Nutrition for the Heat
By Bob Seebohar
It’s getting warmer! Heat, sometimes combined with humidity depending on where you live, can throw you a good curve ball during these summer months of training and competition. We have all heard stories about athletes being taken to the hospital during a race for dehydration, or collapsing before the finish line or seeing white spots with a tongue feeling like sandpaper. I will say that those are extreme cases and ones that can be easily prevented with a little know-how nutrition for the heat know-how.
Sweat rate can increase up to 2-3 times in hot conditions. The risk of developing a heat illness increases dramatically and the body processes nutrients differently when the thermostat is turned up. All of these can lead to lousy training sessions or DNF’s during competitions.
Use the following nutrition recommendations to make your next quality training session or race in hot and possibly humid conditions a more successful venture.
Goal #1: Hydrate correctly. This is one of the toughest goals because it sounds so easy to do yet when it gets warmer, it is difficult to realize that fluid needs are increased. Add a little humidity so the evaporative cooling effects are less efficient combined with a higher sweat rate and this spells disaster for many athletes. I would argue that most DNF’s during summer month competitions are dehydration related.
Even though fluid needs will be higher, it is often difficult to consume more due to the heat, the shunting of blood and the body’s inability to process a significantly larger amount of fluid entering the stomach. When the body’s core becomes warmer, it effectively distributes the blood to the skin in order to dissipate the heat. This also redirects blood from the gut which can significantly impair your ability to digest and process the fluids you are drinking. If the environment is humid, it decreases the evaporative cooling mechanism as I mentioned earlier, which leads to a higher body core temperature which in turn leads to you not wanting to drink more to stay hydrated because you are either too hot to drink or because your stomach cannot process more fluids due to the reduced blood flow to the gut.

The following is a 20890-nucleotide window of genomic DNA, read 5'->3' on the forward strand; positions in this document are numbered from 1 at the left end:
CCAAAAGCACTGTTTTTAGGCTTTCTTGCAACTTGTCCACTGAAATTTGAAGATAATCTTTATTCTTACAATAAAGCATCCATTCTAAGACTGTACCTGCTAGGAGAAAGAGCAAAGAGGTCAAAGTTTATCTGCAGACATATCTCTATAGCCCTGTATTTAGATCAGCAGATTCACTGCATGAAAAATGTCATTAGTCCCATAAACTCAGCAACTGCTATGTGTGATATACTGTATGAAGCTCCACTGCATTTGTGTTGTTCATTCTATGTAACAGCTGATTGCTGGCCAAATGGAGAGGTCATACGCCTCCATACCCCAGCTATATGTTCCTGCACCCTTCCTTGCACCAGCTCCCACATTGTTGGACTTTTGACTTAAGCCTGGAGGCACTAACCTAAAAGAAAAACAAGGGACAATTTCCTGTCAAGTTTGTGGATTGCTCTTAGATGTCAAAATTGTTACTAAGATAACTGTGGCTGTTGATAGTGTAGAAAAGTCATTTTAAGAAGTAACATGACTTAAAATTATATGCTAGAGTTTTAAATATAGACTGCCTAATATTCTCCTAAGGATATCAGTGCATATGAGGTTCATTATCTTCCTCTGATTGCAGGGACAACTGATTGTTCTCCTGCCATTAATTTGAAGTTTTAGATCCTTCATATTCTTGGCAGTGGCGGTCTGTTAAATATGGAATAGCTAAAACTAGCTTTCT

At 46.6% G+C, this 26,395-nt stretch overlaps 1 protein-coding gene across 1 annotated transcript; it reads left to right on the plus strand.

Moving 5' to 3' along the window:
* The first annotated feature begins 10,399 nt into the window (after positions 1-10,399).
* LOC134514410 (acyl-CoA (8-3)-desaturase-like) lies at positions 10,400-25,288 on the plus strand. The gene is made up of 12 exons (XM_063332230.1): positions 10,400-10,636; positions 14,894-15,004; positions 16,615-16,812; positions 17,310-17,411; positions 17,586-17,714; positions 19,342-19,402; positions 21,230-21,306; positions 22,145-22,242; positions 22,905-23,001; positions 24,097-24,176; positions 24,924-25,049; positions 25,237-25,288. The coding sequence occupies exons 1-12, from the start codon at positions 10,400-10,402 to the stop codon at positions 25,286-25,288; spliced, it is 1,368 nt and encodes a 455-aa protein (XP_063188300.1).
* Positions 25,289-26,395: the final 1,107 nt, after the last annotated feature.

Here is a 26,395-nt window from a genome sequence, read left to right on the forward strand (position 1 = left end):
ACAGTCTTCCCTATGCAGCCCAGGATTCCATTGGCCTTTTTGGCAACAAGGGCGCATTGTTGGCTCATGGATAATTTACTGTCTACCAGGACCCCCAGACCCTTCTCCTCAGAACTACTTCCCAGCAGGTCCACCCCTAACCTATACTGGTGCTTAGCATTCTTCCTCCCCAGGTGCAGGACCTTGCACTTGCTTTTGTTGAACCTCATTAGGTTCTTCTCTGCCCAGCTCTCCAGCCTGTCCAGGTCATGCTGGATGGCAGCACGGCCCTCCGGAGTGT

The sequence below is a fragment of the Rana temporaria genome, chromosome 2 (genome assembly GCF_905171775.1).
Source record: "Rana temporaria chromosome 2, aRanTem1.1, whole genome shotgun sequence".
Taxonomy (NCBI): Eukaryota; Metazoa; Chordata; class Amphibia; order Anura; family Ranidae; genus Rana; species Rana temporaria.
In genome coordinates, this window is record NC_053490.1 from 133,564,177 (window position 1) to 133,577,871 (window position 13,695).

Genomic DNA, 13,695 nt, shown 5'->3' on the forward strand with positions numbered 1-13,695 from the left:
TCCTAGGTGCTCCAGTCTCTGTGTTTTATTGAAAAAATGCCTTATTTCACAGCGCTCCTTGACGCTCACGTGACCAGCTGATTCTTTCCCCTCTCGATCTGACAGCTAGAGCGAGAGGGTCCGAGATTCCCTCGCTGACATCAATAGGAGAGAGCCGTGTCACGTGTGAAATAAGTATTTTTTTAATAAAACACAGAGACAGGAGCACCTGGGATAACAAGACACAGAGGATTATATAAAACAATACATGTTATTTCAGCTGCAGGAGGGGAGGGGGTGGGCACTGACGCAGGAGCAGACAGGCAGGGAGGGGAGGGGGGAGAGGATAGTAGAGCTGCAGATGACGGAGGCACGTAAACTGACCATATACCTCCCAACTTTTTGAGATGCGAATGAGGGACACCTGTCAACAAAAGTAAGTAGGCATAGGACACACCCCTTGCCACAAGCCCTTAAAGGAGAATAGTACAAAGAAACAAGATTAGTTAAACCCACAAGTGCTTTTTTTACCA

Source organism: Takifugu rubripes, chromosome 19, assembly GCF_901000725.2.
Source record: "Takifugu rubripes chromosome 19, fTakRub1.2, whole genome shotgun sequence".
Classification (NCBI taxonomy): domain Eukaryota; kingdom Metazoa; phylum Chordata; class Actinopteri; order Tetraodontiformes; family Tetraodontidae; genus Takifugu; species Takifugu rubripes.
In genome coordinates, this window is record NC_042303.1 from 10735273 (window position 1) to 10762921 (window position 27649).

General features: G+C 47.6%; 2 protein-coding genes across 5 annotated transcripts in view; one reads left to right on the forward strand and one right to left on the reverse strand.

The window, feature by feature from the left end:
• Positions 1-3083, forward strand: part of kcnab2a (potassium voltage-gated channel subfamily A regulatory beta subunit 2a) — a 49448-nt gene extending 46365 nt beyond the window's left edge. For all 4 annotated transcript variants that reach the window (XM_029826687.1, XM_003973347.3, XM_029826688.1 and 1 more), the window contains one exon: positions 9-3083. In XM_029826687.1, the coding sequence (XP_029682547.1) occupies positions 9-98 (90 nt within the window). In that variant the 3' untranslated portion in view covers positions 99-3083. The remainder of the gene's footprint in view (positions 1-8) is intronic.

Either way, dehydration is inevitable. I would recommend beginning a pre-acclimatization process at least one month before competing in this type of environment. Wear extra clothes during outdoor workouts or travel and do some of your training sessions in a higher environmental stress. Using space heaters and a humidifier works well also if you cannot travel. Practice your normal fluid intake during these training sessions. Your body will fight it because it is hot but the best thing to do is to constantly remind your body of your hydration routine, even under this stress. It may also be necessary to increase your fluid intake if your sweat rate goes up significantly.
Goal #2: Use more electrolytes. With a higher sweat rate, typically – but not always – comes a higher electrolyte loss. If you fall into this category, there is not a sports drink on the market that will provide you the necessary electrolytes you need to replenish what you are losing. You should turn to using an electrolyte supplement (sodium, chloride, potassium, calcium, magnesium) with your higher electrolyte-containing sports drink. Choose supplemental electrolytes that have at least 200 milligrams per serving and add it to you sports drink. If you decide to take it by itself, be sure to have at least 6 ounces of water handy to wash it down.
Goal #3: Eat less but more frequent. With warmer temperatures typically brings two things: the craving for higher water-content foods such as fruits and/or a reduction in the feeling to eat. Hot environments typically induce a feeling of satiety in some athletes. This could lead to improper fueling strategies before or after a training session. Your best bet is to reduce the size of your daily meals and include 1-2 extra snacks throughout the day. By sticking to smaller portions that contain more water-dense foods, you will be able to keep your energy level stable and not feel like you have to eat even though you are not hungry. Chances are you will be hungry but your body is playing tricks on you due to the heat. It will be tough to do at first but it will eventually work!
Hotter, and more humid, environments pose a challenge to athletes, especially during training but can be easily navigated by following the steps that I have outlined. The important thing to remember is that you need more fluids, electrolytes and water dense foods but at more frequent intervals. As the thermostat goes up, adjust accordingly based on your training load and sweat rate.
Bob Seebohar, MS, RD, CSSD, CSCS is a sport dietitian and elite triathlon coach. He traveled to the 2008 Summer Olympics as the U.S. Olympic Committee Sport Dietitian and the personal Sport Dietitian for the 2008 Olympic Triathlon Team. He has served as head coach for Sarah Haskins, 2008 Olympian, was a performance team member (sport dietitian and strength coach) for Susan Williams, 2004 Olympic Triathlon bronze medalist. He is the current coach of Jasmine Oeinck, 2009 Elite National Champion.
Bob's new book, Metabolic Efficiency Training: Teaching the Body to Burn More Fat, will teach athletes how to structure their nutrition and training program throughout the year to maximize their body's ability to use fat as energy and improve body composition. For more information and to order the book, visit www.fuel4mance.com or contact Bob at email@example.com